The reason that the district didn’t have the few thousand dollars that it would have needed to provide district students comparable computers on Goldberg’s first day back was because it had squandered several hundreds million dollars in the decades before.
Where was the better technology the district students needed?
In the talking bench!!
But because no one knows the history, and because no one brings that history to light, she was able to advance a narrative that carried a meaning directly opposite of the truth.
It’s why, in terms of the ironies that I talked about last week coming from young and old, the ones coming from the old are at whole other levels of offensiveness.
Because Jackie Goldberg knows the history. She was on the board going back to the 1980s. She was elected to be board president twice.
Having made the history herself, she’s in a unique place to distort it.
Just a couple months after her return, she was at it again …
… this time targeting for massive financial penalty charter schools that had over-estimated how many classrooms they needed.
Again, the irony, just couldn’t be more plain.
If there is any entity in the country that should have absolutely no credibility holding other entities accountable for over-estimating the amount of facilities they need, it is Los Angeles Unified. In 2002 when Measure K was taken to the voters, the ballot argument in favor of the measure stated that district enrollment would grow by an additional 200,000 students.
At the time of Measure K’s passage, Los Angeles Unified was serving 735,000 students, meaning that the voters had been led to believe that the district was on a trajectory for serving over 900,000 students.
Instead, of course, today Los Angeles serves about 420,000 students, less than half that number …
… and by decade’s end, the district is projected to serve less than one-third as many students as voters were told when Measure K passed.
And yet, she thinks the district’s track record on facilities utilization is credible enough to advance policies that would essentially bankrupt charter schools for having requested a few more classrooms than they ended up using.
The truth is that, whatever cherries there are in charterland that Goldberg might want to try to pick, the district’s history is replete with generations of orchard-wide misdeed which have compromised its ability to provide the high quality education that the people of Los Angeles have needed, especially students and families who have been historically underserved.
Whether it was the United States Commission on Civil Rights …
… excoriating the school district in the late 70s, particularly the LAUSD Board of Education, for essentially doing nothing for more than a decade in response to the damning Crawford Case …
… which was supposed to finally force the school district to begin providing improved educational opportunity to historically underserved students after decades of having operated schools that reinforced, rather than leaned against, the wanton discrimination happening across the city.
Or whether it was the Chanda Smith Case of the early 90s …
…that documented the school district’s abject failure to adequately serve special education students …
… ultimately resulting in an Independent Monitor being imposed who oversaw the district’s special education efforts until just a few years ago.
Or whether it was UTLA flexing its muscles on school board elections in the 1980s …
… where in addition to increased pay for teachers the top priority was getting the school board to agree to allow the union to begin collecting “agency fees.”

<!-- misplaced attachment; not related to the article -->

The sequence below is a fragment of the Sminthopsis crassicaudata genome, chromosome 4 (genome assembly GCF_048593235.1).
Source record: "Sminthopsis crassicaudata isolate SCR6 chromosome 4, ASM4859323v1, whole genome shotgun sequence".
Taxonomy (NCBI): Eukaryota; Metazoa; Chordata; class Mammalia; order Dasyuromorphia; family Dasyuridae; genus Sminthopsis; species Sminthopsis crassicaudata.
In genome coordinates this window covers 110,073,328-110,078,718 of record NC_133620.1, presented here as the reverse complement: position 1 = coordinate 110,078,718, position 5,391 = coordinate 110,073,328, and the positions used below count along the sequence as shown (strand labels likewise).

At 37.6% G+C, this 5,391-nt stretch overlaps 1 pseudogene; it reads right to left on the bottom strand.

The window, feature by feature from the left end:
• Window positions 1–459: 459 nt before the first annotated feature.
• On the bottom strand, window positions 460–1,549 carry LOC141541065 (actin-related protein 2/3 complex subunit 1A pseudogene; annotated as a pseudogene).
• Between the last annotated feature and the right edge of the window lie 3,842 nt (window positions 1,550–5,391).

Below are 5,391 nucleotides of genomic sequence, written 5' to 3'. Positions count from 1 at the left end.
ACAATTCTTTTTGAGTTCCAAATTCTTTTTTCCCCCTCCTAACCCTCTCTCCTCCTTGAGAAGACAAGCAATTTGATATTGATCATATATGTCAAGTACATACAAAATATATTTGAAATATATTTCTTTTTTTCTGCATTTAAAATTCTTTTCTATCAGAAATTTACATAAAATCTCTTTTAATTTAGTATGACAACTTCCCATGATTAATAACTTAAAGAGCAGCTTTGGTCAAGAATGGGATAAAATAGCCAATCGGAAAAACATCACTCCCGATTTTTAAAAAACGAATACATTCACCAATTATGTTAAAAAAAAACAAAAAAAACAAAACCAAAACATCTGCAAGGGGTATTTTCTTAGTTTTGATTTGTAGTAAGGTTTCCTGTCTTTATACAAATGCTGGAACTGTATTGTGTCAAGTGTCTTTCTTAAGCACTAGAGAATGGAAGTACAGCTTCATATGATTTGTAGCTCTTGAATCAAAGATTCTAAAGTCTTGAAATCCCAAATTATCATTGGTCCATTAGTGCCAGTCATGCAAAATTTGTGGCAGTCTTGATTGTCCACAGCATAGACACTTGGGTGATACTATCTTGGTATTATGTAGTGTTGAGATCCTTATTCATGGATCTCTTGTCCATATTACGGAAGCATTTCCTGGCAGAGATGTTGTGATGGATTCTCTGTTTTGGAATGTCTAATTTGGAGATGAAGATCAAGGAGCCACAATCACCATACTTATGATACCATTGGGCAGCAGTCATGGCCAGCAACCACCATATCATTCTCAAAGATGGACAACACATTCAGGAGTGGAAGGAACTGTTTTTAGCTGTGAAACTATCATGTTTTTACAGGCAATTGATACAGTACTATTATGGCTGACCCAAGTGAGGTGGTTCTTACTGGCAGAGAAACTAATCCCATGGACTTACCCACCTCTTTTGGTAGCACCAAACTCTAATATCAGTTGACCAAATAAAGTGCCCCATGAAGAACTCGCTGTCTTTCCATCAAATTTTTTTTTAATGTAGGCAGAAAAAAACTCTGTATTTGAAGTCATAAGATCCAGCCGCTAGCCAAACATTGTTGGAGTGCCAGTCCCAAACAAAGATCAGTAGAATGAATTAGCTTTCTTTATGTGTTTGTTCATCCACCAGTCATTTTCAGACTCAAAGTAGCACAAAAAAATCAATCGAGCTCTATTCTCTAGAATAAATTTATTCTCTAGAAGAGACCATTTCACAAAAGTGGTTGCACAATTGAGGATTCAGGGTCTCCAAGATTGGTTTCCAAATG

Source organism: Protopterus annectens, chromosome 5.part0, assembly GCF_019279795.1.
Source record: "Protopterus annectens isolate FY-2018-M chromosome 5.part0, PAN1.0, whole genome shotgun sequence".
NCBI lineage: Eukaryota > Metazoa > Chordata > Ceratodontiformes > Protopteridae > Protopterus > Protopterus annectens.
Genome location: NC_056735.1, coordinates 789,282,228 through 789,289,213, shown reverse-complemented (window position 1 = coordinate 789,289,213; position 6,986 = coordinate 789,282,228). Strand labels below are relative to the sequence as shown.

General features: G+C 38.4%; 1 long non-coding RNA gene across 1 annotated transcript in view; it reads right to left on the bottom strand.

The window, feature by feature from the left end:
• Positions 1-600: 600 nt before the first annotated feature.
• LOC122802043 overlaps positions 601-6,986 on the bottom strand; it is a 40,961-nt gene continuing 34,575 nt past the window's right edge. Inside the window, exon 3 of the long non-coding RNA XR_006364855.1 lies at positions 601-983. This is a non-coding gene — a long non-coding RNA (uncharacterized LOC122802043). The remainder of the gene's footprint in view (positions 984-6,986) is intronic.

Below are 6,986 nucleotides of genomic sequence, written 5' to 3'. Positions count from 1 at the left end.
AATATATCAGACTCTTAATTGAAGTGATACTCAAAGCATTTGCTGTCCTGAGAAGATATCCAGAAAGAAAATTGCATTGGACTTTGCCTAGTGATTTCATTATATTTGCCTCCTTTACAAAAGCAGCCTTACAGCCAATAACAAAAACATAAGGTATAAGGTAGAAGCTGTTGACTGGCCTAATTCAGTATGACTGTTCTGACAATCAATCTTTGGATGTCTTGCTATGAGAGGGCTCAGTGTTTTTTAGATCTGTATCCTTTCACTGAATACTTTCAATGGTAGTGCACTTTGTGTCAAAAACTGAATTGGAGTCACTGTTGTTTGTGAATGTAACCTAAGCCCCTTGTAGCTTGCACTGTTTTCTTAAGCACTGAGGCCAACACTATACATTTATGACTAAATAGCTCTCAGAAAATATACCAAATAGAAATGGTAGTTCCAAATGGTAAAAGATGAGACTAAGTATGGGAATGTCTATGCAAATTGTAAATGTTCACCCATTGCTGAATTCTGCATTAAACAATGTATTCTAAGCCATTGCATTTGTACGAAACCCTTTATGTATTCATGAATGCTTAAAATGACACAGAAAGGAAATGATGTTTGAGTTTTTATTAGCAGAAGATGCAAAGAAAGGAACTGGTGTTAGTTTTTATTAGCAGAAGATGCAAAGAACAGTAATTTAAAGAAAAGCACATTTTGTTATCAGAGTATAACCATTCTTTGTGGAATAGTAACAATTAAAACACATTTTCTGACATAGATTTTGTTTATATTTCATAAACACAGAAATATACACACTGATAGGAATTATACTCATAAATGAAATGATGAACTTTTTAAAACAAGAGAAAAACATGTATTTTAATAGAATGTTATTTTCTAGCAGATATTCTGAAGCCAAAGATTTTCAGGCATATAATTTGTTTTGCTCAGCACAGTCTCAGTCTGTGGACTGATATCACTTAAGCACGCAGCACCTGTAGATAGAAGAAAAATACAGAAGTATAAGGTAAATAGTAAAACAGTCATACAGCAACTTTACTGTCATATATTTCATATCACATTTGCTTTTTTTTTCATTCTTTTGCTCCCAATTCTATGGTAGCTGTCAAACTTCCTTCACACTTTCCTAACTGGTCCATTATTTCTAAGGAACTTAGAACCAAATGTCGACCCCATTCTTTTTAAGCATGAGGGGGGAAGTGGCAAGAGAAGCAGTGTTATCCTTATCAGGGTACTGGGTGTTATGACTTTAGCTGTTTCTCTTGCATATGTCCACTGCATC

‘Agency Fee’ Issue
In addition to its dissatisfaction with salary negotiations, UTLA is at odds with the school board over the issue of whether teachers who do not belong to the union should pay an “agency fee” to UTLA because the union is their bargaining agent in negotiations with the board. (About 6,000 of the school system’s 26,000 teachers do not belong to the union.)
Several on the board, including Goldberg, resisted at first, but ultimately after a strike in 1989 …
… and another round of elections in ’91 …
Goldberg rationalized the board’s capitulation thusly.
Jackie Goldberg, a Los Angeles teacher and a U.T.L.A. member who served on the school board for eight years, was first elected to the board with the U.T.L.A.’s support. But she did not receive its endorsement for her second term.
Union support, she says, provides “credibility,’’ money for mailings, and, in districts where many teachers live, can translate into votes.
As for the decision to give the union the right to charge agency fees, she says, “If you elect pro-labor people, you’re going to get pro-labor votes.’’
And, thus was created the political money juggernaut allowing UTLA to achieve de facto control over the LAUSD board that we all have been contending with ever since. It creates perhaps one of the bitterest ironies that we advocates for improved public education have to confront, which is the fact that Goldberg rails against charter school funders’ political contributions as being in someway undemocratic …
…when she herself helped create a political money-machine in support of the status quo that dwarfs anything else on the landscape by orders of magnitude, and which has now been instrumental in her own re-ascendency to the board presidency of LA Unified.
This, CharterFolk, is the orchard-scale experience of inequity and poor performance in public education in Los Angeles over the past half century that Establishment interests know to be the truth but which they hope the public spends as little time focusing on as possible.
So they shift as much attention as possible to charter school cherries.
We will see how the board ultimately decides to vote on charter school matters.
My own sense is that on renewal matters, we’re likely to see decisions like the ones we’re seeing in Denver. There are just too many reasons why in-your-face non-renewal votes to close schools that parents love just aren’t viable.
But on other issues… special education, facilities, budgeting, political funding … I will be surprised if we don’t see a UTLA-aligned board attempt to use charter school business to keep focus off its own.
It’s why it’s so important we keep educating ourselves as deeply as we can about the true history of the school district.
It reflects a general condition I believe to be true in many other places as well.
The more we know the true history of public education in our country, and the more we bring it out, the less a distorted version of that history can be used against us.
Or perhaps better said:
The more history is brought to light, the more we see it’s on our side.